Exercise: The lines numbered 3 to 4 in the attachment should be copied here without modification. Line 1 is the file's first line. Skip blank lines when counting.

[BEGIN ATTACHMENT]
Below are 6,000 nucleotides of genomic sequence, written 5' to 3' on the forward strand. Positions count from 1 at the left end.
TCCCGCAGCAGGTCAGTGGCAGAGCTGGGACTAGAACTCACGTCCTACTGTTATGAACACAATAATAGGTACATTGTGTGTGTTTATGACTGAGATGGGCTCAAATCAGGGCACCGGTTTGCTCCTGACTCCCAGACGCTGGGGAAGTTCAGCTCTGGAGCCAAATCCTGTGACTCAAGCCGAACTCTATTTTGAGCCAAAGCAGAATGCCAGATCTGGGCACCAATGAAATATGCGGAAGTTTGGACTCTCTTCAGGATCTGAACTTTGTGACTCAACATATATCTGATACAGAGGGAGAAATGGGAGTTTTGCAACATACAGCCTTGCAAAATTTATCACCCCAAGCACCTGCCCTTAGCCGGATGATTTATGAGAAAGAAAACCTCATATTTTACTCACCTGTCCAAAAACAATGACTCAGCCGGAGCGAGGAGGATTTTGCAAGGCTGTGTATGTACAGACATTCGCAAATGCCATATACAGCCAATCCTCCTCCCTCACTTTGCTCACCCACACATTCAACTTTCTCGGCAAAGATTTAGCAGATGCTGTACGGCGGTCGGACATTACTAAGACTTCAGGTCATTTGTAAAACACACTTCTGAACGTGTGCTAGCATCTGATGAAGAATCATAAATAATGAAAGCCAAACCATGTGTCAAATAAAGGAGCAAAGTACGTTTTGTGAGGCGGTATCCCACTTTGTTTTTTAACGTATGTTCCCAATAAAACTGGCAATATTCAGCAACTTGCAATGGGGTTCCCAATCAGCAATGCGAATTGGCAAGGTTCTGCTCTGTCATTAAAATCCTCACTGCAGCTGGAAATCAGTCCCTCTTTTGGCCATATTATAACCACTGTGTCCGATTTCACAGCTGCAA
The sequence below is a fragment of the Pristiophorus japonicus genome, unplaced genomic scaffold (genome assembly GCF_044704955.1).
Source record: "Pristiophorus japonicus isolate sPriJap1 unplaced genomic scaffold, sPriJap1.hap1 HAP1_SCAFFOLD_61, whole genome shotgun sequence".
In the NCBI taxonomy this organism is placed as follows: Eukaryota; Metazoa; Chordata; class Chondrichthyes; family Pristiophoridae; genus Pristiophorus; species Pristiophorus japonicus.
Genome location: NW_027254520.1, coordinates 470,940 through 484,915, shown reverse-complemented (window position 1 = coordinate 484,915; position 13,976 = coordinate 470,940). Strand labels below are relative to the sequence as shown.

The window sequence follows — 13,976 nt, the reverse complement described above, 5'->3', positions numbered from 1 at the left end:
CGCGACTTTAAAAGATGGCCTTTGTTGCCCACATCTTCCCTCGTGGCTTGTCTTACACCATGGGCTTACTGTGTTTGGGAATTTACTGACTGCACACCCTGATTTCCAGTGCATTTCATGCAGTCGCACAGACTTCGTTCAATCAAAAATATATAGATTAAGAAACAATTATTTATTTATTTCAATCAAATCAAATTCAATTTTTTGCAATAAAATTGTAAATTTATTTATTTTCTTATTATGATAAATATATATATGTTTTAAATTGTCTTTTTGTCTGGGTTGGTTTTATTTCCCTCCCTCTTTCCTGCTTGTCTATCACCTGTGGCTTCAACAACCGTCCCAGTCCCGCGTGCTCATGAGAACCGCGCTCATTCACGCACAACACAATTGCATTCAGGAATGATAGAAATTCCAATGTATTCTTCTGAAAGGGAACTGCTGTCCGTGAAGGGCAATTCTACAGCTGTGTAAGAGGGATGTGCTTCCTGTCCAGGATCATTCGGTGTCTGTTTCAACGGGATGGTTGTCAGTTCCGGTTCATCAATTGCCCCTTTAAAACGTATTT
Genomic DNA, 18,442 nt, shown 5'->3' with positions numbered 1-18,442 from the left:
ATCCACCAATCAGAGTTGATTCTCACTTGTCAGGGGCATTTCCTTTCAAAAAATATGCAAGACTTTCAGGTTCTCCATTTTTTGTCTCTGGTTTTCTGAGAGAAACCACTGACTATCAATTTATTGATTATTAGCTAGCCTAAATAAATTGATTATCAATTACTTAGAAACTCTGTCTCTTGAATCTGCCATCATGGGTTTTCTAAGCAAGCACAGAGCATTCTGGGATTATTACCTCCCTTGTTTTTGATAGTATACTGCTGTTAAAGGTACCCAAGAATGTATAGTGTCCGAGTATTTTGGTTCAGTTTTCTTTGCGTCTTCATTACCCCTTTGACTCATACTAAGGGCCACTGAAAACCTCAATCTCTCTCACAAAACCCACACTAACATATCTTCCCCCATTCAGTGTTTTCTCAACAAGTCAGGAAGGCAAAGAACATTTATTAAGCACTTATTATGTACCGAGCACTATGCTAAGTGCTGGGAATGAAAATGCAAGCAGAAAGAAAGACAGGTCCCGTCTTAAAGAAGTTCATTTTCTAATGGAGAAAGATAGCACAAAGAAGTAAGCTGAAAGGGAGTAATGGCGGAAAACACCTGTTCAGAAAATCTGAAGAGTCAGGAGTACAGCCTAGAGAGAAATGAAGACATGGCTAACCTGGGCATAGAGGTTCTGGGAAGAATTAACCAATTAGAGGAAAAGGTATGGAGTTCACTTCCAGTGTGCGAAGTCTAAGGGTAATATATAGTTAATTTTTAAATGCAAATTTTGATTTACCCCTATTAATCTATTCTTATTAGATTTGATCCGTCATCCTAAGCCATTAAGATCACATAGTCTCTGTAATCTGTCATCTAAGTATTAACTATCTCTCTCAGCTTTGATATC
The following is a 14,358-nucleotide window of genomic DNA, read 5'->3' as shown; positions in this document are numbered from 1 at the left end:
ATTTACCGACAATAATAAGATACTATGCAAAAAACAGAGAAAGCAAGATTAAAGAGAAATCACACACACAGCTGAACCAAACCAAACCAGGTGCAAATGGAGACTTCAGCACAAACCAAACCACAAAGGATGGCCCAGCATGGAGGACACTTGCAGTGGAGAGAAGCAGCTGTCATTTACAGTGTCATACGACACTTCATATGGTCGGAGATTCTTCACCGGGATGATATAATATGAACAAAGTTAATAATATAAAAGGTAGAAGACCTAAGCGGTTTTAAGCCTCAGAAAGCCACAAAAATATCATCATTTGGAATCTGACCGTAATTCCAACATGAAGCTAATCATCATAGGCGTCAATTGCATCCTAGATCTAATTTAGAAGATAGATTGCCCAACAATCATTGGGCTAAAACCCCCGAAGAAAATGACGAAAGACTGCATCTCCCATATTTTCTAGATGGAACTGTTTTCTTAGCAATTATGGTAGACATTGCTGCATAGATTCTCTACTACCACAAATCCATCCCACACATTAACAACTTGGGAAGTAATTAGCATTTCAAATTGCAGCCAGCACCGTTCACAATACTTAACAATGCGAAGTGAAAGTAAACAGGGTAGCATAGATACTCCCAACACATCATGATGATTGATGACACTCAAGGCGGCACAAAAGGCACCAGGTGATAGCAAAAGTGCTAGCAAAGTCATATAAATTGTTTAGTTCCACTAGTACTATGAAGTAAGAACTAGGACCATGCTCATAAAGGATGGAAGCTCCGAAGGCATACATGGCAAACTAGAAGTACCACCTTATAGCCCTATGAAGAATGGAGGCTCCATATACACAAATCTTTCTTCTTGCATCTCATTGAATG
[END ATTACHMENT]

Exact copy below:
The sequence below is a fragment of the Pristiophorus japonicus genome, unplaced genomic scaffold (genome assembly GCF_044704955.1).
Source record: "Pristiophorus japonicus isolate sPriJap1 unplaced genomic scaffold, sPriJap1.hap1 HAP1_SCAFFOLD_61, whole genome shotgun sequence".